Off The Trail: How Alessandra Biaggi toppled a political powerhouse
WFUV reporter Julia Agos interviews Senate District 34 candidate Alessandra Biaggi (D) ahead of the midterm elections.
(Screenshot courtesy of BronxNet)
On a blustery October evening, in a park in Soundview, Bronx, Alessandra Biaggi was preparing to canvas in a nearby residential building. She wore pink jeans and a leather jacket. With minimal makeup and long brown hair, she looked more like an activist, than a women running for New York State Senate.
“Many industries, including the political sphere, have created a story about how women should look, without women really having an input,” she said. The 32 year-old political newcomer is ready to take control of her own narrative and be true to herself. Early in her campaign, Biaggi grew frustrated by questions about her choice of shoes or lipstick color, “I have so many important things to tell everyone! And you’re focusing on this?”
Biaggi managed to steer the focus away from her looks during the primary. Starting her days at 6am, Biaggi could be found at train stations and bus stops talking to constituents. She’d head to meetings and rallies -- non stop before crashing into bed at midnight. “I keep my energy going because I have a lot of anger,” she laughed.”It's dangerous to make me angry because I will definitely channel it into action, no matter what.”
Her campaign hustle lead to one of the largest upsets in New York’s Democratic primaries: Biaggi ousted Jeff Klein, founder of the Independent Democratic Conference, and one of the most powerful lawmakers in New York.
Though to many it seems like Biaggi made a sudden splash on the political scene, politics is in her blood. Her grandfather, Mario Biaggi, was a New York Congressman from 1969 to 1988. So her political mindset was instilled in her at a very young age. The adults around her always asked her to not only identify the problem, but also come up with a solution. “I could never really get out alive without talking about politics at the dinner table… and so because of that I did not feel uncomfortable getting involved in politics.”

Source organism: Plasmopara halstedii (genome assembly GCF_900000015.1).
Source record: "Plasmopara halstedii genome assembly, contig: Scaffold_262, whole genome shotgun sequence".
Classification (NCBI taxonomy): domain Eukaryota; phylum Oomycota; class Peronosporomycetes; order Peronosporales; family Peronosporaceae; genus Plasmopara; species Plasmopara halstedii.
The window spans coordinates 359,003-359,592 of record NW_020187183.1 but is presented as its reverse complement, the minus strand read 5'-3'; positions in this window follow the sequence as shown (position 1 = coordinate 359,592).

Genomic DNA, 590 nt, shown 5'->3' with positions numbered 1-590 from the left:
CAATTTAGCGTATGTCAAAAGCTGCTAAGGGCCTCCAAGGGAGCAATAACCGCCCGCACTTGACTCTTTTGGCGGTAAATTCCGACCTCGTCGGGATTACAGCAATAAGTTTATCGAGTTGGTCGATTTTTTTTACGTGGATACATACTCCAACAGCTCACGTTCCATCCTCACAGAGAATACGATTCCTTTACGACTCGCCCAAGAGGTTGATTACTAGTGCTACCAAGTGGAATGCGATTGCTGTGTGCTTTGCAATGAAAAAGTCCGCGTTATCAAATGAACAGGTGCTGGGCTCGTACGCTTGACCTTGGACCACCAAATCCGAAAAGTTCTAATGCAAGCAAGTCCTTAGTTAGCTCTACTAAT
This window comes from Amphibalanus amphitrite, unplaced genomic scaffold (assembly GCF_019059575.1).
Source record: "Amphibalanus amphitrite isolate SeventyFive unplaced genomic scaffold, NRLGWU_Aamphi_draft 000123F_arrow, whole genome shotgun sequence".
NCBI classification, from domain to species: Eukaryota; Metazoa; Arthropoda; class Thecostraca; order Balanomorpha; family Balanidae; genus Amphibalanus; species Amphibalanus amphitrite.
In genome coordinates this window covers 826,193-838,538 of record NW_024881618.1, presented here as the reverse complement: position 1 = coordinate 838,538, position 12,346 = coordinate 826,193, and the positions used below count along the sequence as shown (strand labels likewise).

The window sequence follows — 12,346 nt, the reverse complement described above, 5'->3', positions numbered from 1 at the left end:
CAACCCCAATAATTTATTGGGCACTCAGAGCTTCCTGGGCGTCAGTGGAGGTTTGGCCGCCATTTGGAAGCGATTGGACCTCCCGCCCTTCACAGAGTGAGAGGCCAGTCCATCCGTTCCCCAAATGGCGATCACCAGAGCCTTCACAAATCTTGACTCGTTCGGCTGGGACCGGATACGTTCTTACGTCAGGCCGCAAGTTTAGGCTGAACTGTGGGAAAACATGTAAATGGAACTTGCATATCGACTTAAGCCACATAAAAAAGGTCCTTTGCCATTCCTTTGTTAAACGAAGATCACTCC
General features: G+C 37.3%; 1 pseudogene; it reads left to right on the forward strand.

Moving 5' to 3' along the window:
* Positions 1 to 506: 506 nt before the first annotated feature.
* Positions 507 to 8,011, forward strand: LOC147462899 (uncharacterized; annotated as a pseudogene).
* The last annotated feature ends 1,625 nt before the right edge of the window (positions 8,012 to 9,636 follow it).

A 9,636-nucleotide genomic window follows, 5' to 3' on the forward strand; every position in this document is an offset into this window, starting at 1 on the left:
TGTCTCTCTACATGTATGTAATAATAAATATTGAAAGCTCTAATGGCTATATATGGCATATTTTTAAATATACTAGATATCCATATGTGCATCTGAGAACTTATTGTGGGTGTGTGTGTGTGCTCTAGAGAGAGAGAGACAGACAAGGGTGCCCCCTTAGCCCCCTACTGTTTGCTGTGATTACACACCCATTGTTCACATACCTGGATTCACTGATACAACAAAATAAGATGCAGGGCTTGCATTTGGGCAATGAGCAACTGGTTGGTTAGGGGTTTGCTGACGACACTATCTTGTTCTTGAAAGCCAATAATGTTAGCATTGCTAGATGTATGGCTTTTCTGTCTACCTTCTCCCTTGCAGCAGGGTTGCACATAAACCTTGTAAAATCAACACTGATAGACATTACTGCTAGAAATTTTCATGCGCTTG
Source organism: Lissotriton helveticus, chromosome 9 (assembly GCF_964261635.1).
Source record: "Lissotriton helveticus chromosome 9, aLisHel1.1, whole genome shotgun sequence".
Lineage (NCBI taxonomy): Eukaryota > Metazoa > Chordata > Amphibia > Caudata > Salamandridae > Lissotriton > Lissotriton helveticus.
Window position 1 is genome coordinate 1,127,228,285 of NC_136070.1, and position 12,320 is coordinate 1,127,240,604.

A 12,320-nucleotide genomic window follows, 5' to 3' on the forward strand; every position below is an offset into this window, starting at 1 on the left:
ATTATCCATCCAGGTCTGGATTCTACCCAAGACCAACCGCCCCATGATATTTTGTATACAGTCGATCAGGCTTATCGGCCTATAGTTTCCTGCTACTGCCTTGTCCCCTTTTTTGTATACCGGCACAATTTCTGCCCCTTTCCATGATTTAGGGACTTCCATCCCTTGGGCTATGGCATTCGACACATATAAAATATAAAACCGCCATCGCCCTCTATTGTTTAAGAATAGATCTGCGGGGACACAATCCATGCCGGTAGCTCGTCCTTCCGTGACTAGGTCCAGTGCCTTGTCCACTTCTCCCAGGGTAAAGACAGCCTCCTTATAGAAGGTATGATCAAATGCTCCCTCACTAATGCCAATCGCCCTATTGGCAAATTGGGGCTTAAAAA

Before becoming a politician, Biaggi worked as Deputy National Operations Director for Hillary Clinton in the 2016 election. “When we lost that election, I thought to myself, “What is my role in (the political sphere)?”
She then joined Governor Cuomo’s administration in his Counsel’s office with a focus on women’s issue and public health. But during her time there, she became frustrated with lack of progress on the many bills that never got out of committee.
So, as her family taught her as child, she began to look for a solution. She looked at her representatives, including Jeff Klein, and tried to figure out what was going wrong. That’s when it clicked for her, “(Klein) was the reason why so many bills and so much progress has been stalled.
I figured that nothing would ever change if we have the same type of leadership.” During the primary cycle, Klein’s $3 million war chest outspent her 10-to-1. Biaggi beat Klein by 9 points.
Now she is up against Republican Richard Ribustello in a district that went blue in the last election by more than 84 points. So Biaggi will almost certainly be joining the NY State Senate in January.
Biaggi said that she hopes to be a leader in the State Senate and to work with people of all political perspectives. “I hope that people perceive me as someone who is fierce.”
Off The Trail is a collaboration with WFUV News, Bronxnet Television, and The Norwood News, where we profile several candidates ahead of the November general election.